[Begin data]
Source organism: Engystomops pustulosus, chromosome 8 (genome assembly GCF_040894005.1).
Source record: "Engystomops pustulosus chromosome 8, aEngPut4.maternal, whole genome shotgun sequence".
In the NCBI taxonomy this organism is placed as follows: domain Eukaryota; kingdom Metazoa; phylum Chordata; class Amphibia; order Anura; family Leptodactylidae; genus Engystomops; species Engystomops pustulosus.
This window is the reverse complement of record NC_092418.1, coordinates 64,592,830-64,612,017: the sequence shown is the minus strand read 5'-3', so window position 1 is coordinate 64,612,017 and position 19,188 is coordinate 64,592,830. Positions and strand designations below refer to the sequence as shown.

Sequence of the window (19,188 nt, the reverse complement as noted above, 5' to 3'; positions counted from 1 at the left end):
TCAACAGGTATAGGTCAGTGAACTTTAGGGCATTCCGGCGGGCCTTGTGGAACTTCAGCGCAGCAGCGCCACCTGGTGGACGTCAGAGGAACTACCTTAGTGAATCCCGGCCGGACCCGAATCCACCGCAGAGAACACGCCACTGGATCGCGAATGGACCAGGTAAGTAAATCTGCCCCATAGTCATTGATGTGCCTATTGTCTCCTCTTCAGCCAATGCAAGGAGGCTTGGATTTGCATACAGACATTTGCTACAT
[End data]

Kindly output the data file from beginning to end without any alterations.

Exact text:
Source organism: Engystomops pustulosus, chromosome 8 (genome assembly GCF_040894005.1).
Source record: "Engystomops pustulosus chromosome 8, aEngPut4.maternal, whole genome shotgun sequence".
In the NCBI taxonomy this organism is placed as follows: domain Eukaryota; kingdom Metazoa; phylum Chordata; class Amphibia; order Anura; family Leptodactylidae; genus Engystomops; species Engystomops pustulosus.
This window is the reverse complement of record NC_092418.1, coordinates 64,592,830-64,612,017: the sequence shown is the minus strand read 5'-3', so window position 1 is coordinate 64,612,017 and position 19,188 is coordinate 64,592,830. Positions and strand designations below refer to the sequence as shown.

Sequence of the window (19,188 nt, the reverse complement as noted above, 5' to 3'; positions counted from 1 at the left end):
TCAACAGGTATAGGTCAGTGAACTTTAGGGCATTCCGGCGGGCCTTGTGGAACTTCAGCGCAGCAGCGCCACCTGGTGGACGTCAGAGGAACTACCTTAGTGAATCCCGGCCGGACCCGAATCCACCGCAGAGAACACGCCACTGGATCGCGAATGGACCAGGTAAGTAAATCTGCCCCATAGTCATTGATGTGCCTATTGTCTCCTCTTCAGCCAATGCAAGGAGGCTTGGATTTGCATACAGACATTTGCTACAT